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Two men set a tent at a camp for migrants and refugees at the northern Greek border point of Idomeni, Greece, Wednesday, April 20, 2016. Human Rights Watch says the initial round of deportations of migrants from Greece to Turkey under a new European Union-Turkey deal were "rushed, chaotic and violated the rights of those deported." (AP Photo/Gregorio Borgia)

STRASBOURG, France (AP) - The Latest on Europe's response to the wave of migration from Syria and other countries (all times local):

2:40 p.m.

Austria's president has told lawmakers that his country received more asylum applications in 2015 than it saw births, highlighting the demographic fears driving Europe's chaotic response to mass migration from the Middle East and elsewhere.

In a speech Wednesday to the Council of Europe, President Heinz Fischer says there were 88,000 asylum applications last year, which would be about 1 percent of the small Alpine country's population of 8.5 million people. Austria's statistics body put the number of live births at roughly 82,000 in 2014.

Fischer says that "cannot become a permanent state of affairs."

Austria has sparked a domino effect of border closures across the Balkans, prompting a pile-up of migrants in Greece that sparked a recent European Union deal with Turkey to combat the migrant influx.

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1:50 p.m.

The European Union says Turkey must meet a number of conditions within two weeks if it wants to secure visa-free travel in Europe for its citizens before July.

The EU's migration commissioner, Dimitris Avramopoulos, said Wednesday that "if we continue working like this most of the benchmarks will be met."

The offer of visa-free travel by the end of June is one of several incentives the EU has offered Turkey to stop migrants coming to Europe.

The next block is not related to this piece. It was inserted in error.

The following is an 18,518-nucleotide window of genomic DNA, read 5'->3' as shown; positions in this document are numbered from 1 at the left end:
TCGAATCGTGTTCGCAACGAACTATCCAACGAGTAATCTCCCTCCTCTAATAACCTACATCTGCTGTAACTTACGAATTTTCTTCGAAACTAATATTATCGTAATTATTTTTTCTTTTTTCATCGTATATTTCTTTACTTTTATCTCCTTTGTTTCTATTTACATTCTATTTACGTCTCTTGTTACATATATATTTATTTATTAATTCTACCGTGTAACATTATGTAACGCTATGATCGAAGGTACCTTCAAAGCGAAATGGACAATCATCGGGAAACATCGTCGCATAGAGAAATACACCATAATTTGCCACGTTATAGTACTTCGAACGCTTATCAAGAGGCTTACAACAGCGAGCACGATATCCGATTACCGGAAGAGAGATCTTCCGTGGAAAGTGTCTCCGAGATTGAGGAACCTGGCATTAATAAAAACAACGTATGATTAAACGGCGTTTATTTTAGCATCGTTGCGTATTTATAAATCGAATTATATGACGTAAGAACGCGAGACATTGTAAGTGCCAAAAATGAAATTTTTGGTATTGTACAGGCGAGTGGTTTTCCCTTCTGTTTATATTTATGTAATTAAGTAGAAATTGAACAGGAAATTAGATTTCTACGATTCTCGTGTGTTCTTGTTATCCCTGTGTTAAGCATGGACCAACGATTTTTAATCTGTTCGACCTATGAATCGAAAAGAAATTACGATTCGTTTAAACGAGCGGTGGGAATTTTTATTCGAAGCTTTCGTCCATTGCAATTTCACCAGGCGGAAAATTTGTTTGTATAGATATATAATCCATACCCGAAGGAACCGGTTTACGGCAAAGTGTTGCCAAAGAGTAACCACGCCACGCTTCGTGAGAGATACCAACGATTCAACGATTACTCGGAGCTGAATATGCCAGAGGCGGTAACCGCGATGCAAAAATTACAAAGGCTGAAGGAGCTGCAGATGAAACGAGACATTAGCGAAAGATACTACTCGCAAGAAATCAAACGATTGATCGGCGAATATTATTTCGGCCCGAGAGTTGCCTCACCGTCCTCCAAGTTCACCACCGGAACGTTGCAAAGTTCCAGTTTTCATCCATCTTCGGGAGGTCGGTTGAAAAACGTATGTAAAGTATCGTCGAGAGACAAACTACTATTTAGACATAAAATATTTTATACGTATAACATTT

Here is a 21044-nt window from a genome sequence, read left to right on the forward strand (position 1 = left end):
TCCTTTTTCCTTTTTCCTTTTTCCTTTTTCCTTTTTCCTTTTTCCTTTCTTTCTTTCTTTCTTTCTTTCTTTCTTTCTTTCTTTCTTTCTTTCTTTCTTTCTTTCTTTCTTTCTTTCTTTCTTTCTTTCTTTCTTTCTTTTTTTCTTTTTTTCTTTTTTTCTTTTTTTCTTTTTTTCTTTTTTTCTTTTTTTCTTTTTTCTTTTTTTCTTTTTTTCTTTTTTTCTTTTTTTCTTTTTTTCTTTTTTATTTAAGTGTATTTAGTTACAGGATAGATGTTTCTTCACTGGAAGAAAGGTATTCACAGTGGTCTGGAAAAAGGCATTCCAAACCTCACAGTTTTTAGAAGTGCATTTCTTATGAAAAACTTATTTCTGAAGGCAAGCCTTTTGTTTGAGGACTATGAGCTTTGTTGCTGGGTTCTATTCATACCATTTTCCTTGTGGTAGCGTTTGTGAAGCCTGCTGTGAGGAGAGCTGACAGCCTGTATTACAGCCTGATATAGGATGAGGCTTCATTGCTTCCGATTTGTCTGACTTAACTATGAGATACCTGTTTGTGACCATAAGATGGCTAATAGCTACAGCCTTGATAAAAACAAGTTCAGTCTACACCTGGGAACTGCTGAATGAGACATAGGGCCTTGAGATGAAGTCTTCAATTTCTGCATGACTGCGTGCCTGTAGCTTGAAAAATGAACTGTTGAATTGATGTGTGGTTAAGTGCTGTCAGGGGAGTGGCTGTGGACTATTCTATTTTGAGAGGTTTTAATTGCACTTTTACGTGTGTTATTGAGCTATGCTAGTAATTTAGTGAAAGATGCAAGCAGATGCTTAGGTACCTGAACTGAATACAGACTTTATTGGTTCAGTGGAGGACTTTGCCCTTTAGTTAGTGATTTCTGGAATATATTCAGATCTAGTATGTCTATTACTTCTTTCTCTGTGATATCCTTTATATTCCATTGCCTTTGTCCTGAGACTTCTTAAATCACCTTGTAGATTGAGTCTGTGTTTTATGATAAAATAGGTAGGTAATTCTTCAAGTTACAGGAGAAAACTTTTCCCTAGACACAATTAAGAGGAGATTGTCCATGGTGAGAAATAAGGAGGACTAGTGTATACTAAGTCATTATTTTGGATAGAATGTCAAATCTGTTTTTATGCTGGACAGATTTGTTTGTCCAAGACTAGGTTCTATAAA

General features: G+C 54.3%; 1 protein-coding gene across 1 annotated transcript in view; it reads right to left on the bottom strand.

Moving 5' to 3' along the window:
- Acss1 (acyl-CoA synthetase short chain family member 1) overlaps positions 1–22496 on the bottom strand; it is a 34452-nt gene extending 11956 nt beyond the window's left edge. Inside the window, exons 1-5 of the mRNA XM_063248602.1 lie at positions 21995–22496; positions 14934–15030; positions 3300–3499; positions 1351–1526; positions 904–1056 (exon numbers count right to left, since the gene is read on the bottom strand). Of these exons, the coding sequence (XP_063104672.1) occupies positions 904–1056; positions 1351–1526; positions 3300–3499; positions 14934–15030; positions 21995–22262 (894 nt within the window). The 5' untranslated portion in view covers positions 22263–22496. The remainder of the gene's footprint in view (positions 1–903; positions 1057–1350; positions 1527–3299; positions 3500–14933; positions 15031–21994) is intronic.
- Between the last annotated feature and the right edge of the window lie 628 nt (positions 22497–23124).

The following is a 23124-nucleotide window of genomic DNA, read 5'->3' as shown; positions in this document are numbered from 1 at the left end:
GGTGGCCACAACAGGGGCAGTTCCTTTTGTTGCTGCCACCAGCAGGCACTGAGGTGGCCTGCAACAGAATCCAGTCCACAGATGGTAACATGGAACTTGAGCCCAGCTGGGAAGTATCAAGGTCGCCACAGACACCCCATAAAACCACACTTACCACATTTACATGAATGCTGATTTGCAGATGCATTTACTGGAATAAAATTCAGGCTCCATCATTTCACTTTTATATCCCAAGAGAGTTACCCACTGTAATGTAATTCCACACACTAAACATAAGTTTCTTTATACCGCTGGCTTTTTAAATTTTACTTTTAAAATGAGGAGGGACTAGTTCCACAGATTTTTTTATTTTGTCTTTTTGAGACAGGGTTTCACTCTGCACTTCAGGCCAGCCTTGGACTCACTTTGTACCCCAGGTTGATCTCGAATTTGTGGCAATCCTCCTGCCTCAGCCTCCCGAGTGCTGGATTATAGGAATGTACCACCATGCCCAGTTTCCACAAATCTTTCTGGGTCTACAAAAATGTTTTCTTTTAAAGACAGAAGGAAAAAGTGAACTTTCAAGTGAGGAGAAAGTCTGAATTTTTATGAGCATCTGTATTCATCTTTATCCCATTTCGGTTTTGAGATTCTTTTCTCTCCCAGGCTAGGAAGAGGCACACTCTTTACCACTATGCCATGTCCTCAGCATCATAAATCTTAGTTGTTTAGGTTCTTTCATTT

Turkish leaders have said the whole migrant deal will collapse if the EU fails to grant a visa waiver.

The European Commission is to present a new visa liberalization report on May 4. If Turkey has met the requirements by then the Commission will propose that it be put on the visa-free list.

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1:15 p.m.

The European Union's statistics agency says that EU countries granted asylum to more than 330,000 applicants last year, as more than 1 million people arrived in search of sanctuary or jobs.

Eurostat said Wednesday that 333,350 people were granted international protection, a 72 percent increase over 2014.

Around half of them - 166,100 people - were Syrian citizens, while 27,600 came from Eritrea and 23,700 from Iraq.

Germany, Sweden, Italy and France approved most applications. Germany took in 60 percent of the Syrians, the agency says.

Eurostat did not say how many of the approved asylum applications were made before 2015, nor did it say how many applications from last year are still pending.

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12:25 p.m.

Human Rights Watch has urged Turkey to allow Syrians displaced by government shelling to cross the border to safety.

It says the Syrian army hit two migrant camps on April 13 and 15, triggering an exodus of 3,000 people.

Last week, the rights group said Turkish border guards had shot at Syrians escaping an Islamic State offensive. Turkey, home to 2.7 million Syrian refugees, rejects the claim and says it has an open-door policy toward migrants, but new arrivals are rare.

Rights groups have repeatedly slammed a new Turkey-EU deal to curtail the flood of refugees into Europe, raising questions about the safety of Syrian refugees on both sides of the Turkish border.

The rights group says tens of thousands of civilians are trapped along Turkey's border.

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